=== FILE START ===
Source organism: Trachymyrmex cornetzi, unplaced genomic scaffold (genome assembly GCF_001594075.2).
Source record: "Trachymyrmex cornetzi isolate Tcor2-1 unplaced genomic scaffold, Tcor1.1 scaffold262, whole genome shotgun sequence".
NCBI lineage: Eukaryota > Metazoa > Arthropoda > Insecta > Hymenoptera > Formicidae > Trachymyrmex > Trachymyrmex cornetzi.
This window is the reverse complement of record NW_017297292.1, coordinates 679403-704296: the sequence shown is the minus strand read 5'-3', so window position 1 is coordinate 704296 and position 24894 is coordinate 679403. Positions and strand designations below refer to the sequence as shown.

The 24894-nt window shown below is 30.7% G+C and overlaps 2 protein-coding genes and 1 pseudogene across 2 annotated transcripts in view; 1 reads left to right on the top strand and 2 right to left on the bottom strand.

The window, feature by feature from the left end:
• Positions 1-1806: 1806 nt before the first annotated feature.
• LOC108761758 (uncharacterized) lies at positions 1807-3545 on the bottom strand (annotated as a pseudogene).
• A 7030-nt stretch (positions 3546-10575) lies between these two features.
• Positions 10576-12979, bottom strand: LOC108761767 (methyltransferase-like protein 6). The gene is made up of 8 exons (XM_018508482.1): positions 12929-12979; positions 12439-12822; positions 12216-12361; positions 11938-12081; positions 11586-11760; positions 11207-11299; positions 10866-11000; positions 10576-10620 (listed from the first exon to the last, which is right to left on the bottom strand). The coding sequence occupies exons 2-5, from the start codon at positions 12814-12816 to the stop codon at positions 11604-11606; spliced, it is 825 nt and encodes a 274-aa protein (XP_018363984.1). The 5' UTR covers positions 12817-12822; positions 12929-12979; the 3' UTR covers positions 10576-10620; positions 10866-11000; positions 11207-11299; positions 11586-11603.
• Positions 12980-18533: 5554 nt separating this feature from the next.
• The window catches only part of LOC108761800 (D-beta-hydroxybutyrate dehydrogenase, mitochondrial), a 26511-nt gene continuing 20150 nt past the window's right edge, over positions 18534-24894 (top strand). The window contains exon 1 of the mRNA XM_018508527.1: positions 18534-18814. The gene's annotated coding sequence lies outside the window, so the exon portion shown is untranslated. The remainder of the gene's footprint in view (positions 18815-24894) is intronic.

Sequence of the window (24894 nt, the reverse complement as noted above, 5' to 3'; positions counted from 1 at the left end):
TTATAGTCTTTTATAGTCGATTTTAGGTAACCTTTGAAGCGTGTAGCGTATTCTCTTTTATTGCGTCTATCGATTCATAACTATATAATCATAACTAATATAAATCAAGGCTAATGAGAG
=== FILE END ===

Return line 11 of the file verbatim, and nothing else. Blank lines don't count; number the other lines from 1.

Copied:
• Positions 12980-18533: 5554 nt separating this feature from the next.